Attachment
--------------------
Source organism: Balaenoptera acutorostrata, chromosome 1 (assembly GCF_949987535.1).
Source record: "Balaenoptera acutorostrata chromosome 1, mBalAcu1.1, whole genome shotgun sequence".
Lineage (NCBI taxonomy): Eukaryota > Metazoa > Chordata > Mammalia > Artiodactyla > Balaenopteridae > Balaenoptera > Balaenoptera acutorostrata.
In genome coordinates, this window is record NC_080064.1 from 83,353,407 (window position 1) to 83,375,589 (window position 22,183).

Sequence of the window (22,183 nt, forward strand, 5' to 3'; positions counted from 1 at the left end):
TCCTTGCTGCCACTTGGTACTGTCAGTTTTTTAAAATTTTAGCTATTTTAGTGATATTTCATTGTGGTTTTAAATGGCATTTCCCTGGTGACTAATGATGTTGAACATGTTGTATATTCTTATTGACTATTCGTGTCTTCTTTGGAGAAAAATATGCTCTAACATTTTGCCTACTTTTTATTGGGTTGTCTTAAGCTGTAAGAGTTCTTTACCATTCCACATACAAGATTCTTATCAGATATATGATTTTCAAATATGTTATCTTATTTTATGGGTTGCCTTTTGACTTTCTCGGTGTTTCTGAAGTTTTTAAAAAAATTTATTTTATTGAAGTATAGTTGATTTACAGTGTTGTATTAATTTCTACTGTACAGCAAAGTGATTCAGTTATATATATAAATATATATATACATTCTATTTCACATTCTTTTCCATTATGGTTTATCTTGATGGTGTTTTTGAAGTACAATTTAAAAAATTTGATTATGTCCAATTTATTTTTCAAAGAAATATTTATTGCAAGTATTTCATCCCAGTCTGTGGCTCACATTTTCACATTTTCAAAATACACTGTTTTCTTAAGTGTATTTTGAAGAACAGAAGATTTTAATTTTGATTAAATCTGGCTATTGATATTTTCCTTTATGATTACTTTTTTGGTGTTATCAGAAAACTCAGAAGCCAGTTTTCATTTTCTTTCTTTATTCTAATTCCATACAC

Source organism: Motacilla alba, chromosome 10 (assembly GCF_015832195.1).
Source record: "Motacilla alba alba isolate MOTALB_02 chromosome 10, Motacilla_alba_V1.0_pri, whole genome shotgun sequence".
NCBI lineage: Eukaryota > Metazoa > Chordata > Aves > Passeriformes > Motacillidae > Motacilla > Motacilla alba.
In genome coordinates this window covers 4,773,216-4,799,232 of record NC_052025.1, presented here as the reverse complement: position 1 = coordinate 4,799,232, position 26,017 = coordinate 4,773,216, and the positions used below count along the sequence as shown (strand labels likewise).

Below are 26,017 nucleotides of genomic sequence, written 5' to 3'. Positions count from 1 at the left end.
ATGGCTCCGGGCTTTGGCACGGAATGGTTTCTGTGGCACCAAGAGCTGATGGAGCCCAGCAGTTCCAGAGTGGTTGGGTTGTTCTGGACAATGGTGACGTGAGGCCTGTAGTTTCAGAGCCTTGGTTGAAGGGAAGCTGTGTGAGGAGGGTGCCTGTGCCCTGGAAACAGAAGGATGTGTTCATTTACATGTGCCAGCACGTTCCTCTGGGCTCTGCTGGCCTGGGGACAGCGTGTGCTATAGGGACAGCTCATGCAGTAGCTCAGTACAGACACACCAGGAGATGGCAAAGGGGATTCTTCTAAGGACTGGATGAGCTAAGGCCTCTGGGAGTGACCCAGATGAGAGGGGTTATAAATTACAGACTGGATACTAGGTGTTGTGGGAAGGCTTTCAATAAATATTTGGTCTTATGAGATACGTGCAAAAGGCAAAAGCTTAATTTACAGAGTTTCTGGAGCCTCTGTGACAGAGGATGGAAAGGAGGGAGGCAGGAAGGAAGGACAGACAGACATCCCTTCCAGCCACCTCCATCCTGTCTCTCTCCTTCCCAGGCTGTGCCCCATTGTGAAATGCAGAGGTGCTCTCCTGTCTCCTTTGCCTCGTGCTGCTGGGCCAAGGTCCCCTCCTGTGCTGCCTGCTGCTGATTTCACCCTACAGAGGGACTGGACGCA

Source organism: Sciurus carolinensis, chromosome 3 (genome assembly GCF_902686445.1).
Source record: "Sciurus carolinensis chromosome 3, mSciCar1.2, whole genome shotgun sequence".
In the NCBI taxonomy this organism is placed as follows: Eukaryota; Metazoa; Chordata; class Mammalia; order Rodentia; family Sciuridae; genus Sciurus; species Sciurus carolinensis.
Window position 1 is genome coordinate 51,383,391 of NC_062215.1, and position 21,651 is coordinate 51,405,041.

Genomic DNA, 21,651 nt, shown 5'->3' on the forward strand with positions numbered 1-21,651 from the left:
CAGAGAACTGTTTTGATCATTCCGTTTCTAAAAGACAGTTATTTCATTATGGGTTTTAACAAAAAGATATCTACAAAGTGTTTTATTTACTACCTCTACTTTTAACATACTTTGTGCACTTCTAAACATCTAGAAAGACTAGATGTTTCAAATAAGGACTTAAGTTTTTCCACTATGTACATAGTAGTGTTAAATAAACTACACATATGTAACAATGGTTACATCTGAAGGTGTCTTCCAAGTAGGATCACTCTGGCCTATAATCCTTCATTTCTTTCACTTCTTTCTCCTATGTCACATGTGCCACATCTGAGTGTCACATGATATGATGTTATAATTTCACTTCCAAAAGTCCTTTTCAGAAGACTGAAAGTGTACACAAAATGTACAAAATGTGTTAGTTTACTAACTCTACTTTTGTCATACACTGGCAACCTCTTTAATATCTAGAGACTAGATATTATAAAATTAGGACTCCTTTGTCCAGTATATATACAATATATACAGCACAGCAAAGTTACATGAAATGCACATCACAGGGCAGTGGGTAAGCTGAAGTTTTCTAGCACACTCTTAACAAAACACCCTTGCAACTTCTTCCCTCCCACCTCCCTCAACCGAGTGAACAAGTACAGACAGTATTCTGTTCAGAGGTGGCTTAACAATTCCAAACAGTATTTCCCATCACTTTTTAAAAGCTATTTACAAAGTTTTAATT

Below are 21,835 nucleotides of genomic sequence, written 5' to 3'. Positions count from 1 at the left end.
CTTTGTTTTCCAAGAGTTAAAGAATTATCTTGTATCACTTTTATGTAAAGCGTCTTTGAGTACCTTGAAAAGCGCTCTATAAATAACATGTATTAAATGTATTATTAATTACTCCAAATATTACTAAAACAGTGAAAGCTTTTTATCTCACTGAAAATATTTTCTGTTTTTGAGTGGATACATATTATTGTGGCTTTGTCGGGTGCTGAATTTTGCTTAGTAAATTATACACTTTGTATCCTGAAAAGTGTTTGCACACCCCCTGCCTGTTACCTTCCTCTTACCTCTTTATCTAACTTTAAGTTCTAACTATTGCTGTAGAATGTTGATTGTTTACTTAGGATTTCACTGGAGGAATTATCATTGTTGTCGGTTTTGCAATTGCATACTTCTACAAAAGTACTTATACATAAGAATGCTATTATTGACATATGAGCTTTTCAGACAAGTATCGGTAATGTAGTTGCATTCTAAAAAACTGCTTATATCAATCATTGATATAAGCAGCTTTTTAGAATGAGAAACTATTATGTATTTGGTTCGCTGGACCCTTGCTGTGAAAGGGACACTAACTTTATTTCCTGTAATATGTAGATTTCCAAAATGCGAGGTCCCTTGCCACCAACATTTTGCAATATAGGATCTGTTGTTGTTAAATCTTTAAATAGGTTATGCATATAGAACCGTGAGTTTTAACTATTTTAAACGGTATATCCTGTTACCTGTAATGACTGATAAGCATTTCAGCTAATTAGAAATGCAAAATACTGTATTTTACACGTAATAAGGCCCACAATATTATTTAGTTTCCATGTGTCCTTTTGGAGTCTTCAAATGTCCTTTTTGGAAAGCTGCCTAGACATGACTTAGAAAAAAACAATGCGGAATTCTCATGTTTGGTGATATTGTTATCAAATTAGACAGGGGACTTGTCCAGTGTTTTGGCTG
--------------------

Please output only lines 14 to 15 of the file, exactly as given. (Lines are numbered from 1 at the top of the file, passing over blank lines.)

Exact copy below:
Source record: "Sciurus carolinensis chromosome 3, mSciCar1.2, whole genome shotgun sequence".
In the NCBI taxonomy this organism is placed as follows: Eukaryota; Metazoa; Chordata; class Mammalia; order Rodentia; family Sciuridae; genus Sciurus; species Sciurus carolinensis.